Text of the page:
Taking advantage of tax-advantaged accounts, such as 401(k) and IRA accounts, can be one of the most effective tactics to get on track to reach your retirement goal. But if you forgot to make an IRA contribution for the 2015 tax year, it’s not too late. Even though the calendar year is over, you actually have until tax day (April 15th) of this year to make an IRA contribution for 2015.
Like with most issues relating to taxes, the rules relating to IRA contributions aren’t exactly simple. But here are the basics:
– The yearly contribution limit into IRA accounts for anyone under the age of 50 is $5,500. For those 50 and over, the contribution limit is $6,500. Those are the limits for all your IRA accounts combined, so you can’t contribute $5,500 each to two different IRA accounts in the same year.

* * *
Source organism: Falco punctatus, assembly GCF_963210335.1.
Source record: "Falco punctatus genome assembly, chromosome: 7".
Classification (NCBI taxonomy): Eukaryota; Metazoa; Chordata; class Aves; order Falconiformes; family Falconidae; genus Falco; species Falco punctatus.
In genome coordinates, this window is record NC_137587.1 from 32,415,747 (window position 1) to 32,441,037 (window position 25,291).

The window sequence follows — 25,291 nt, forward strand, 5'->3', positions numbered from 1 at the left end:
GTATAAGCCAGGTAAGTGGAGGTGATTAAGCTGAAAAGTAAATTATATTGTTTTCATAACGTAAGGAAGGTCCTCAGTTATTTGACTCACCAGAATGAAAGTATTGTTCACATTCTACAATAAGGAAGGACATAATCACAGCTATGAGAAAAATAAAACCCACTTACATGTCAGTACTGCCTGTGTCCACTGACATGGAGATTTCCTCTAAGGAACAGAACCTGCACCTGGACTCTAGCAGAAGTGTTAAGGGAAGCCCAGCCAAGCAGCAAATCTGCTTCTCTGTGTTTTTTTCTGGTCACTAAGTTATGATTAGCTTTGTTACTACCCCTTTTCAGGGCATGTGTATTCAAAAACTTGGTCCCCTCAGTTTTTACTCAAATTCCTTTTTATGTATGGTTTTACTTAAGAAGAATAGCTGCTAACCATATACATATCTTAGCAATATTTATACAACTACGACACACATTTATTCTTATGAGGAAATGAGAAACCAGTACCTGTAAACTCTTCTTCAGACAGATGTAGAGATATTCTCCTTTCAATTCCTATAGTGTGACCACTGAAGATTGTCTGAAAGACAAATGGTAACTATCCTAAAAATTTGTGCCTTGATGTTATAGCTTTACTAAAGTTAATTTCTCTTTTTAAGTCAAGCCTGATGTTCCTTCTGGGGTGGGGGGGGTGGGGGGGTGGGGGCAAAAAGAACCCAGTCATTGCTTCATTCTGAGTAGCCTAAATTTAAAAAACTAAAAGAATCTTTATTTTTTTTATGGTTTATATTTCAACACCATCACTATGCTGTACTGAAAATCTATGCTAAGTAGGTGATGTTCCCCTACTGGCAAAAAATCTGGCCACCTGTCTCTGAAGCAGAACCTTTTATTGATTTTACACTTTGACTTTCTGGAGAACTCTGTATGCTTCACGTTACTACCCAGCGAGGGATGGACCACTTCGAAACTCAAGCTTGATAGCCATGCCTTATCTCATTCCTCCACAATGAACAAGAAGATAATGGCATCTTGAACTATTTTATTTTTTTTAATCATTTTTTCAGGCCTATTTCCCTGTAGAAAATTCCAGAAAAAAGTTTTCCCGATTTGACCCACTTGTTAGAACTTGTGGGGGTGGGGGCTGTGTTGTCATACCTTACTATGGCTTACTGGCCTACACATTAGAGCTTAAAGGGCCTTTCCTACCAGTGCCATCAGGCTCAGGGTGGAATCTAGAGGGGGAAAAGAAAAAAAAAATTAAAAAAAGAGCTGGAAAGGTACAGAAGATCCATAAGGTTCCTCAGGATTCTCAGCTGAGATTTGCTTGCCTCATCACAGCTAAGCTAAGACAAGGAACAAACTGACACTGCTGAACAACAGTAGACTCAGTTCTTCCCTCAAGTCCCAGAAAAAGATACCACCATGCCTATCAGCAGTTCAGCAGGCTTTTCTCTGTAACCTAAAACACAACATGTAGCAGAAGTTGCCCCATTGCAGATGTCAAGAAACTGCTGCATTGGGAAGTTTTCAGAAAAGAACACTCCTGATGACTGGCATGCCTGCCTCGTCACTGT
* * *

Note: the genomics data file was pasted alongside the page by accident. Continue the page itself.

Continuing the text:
– For traditional IRA accounts (where your initial contribution is generally tax-deductible but you pay taxes when you withdraw the money in retirement), whether you can get the tax benefits from the IRA depend on whether you (or your spouse) are covered by a retirement plan at work as well as how high your income is.
– For Roth IRA accounts (where your initial contribution isn’t tax-deductible but you don’t pay taxes when you withdraw the money in retirement), whether you can contribute depends on your income. You can make a Roth IRA contribution up to the limit if your tax filing status is “single” and your income is less than $116,000, or if your tax filing status is “married filing jointly” and your income is less than $183,000.
You can find more details on the IRA contribution rules on the IRS website.